For much of his four-decade career as a heart surgeon, Dr. David Allie had always focused heavily on continuing education, attending conferences, sharing experience and advice with other physicians and teaching and training a younger generation. But in the last few years, those efforts had taken a backseat.
About three years ago, Allie decided to refocus his career and his life focus. He had always enjoyed attending or speaking to larger meetings of medical professionals and decided to put a local spin on that concept. So, 16 months ago, Allie launched the CLI and Limb Salvage Club in Lafayette.
“There have been many changes in the industry, and the biggest change was that there was a whole new generation of health caregivers in Lafayette,” Allie said. “I felt there was an opportunity for a community education club.”
Allie began calling his fellow medical professionals and found a high interest for such a club. Initially, the main focus was on cardiovascular disease and prevention of limb amputations, but the topics quickly broadened to include other health care diseases and community educational opportunities.
In addition, Allie wanted to include people from other professions as well. He began inviting bankers, education leaders, lawyers and more to learn more about local medical issues, treatment options and prevention.
“We began 16 months ago with 100 people at a dinner,” Allie said. “It was obvious there was a place for this, and it grew rapidly. We grew to 600 to 700 people a month quickly at our educational events. Our club grew to more than 3,000 members from all specialties and some who don’t work in health care. We included a lot of students. We made connections across the city.”
As the club’s education component grew, Allie wanted to continue that work as well as add a larger community service component. Prior to the COVID-19 pandemic, Allie and others in the club created a 10-member club task force within the club to study and work to address health disparities among different racial and ethnic groups.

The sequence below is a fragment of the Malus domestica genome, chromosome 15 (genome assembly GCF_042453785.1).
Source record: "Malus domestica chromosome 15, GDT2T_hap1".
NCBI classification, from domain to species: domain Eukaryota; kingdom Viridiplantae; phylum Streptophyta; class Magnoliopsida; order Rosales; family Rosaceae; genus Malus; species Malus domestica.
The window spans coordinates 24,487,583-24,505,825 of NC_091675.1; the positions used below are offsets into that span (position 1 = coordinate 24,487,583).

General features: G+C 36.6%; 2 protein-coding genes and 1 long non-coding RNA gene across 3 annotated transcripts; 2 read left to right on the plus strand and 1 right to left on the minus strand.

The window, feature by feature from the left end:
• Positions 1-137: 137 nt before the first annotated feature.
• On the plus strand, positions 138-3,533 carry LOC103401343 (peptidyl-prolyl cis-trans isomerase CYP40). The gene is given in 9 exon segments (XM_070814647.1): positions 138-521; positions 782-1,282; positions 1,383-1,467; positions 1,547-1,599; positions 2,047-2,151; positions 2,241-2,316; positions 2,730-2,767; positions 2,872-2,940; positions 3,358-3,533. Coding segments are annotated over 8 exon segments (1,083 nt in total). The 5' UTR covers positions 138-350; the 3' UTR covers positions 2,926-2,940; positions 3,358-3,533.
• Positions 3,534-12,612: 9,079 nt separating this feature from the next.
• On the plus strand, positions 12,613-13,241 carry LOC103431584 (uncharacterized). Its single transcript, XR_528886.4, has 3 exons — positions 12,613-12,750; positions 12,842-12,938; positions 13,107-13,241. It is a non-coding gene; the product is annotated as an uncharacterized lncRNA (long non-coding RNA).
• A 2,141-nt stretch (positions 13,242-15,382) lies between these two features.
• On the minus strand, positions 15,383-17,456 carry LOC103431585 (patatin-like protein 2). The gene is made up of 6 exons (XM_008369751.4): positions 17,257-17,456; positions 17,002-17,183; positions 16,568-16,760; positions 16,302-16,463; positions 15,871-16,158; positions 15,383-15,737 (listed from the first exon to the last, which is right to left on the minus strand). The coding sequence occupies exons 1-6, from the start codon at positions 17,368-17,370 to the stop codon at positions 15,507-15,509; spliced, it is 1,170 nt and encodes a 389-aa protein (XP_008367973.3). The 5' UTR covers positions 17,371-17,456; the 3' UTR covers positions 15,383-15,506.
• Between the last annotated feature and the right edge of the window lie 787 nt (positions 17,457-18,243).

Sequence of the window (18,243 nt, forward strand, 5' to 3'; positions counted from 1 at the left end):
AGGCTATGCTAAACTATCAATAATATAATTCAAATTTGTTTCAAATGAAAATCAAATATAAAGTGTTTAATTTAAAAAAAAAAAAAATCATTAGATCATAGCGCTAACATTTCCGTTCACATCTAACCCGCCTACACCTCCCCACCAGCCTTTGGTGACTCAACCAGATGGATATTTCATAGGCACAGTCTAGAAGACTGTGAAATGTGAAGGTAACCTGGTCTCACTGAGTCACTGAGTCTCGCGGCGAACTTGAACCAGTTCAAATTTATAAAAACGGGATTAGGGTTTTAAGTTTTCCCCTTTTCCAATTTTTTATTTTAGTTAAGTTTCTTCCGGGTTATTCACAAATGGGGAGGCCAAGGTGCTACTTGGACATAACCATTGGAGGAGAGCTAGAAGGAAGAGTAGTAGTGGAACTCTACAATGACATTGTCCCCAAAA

“That was discussed quite a bit once COVID hit, but we were already seeing those disparities before COVID,” Allie said. “We’ve seen it in heart disease, high blood pressure, limb loss and many other issues. We know it’s something we need to continue to research and work to improve through the club.”
Once the pandemic hit, the club had to cancel its dinners and other in-person events. The education has now shifted to call-in shows on Acadiana Open Channel, KATC and local radio. Allie said the club has worked with local nonprofits and churches to distribute flyers and other medical information about COVID-19 and other health problems. Club volunteers have administered more than 5,000 free COVID-19 tests as well.
“COVID really caused us to pivot,” Allie said. “We did focus more on service than ever before because that’s what was needed. We’ve had to change the way we are educating. Now, it’s taking place online instead of in ballrooms.”
Allie and his partner, Dr. Raghotham Patlola, have also written a textbook about cardiovascular diseases, symptoms and treatment. The book is geared toward a general audience and will soon be available at no charge for club members and the community.
As he looks to the future, Allie said he plans to continue the club with a primary focus on education while creating a new foundation with Dr. Patlola that will focus more on community service and obtaining grants to help citizens throughout the Lafayette area.
“COVID has made me realize that we need to have even more of a presence,” Allie said. “The club will continue and do exactly what it is doing now. It will continue to have a great place in this community in terms of education. The Allie & Patlola Foundation will allow us to provide more funding to the community and create some great opportunities to address health disparities, health problems and community service.”
For more information, visit www.limbsalvageclub.com.
What is the CLI and Limb Salvage Club?
The club is a way for medical professionals to connect with one another and other members of the community to address health issues. Initially, the education focused on critical limb ischemia (CLI) and limb salvage, with the ultimate goal of reducing limb amputation rates in Louisiana. Since then, the education has broadened to include other cardiac and health issues as well as COVID-19 and community service needs.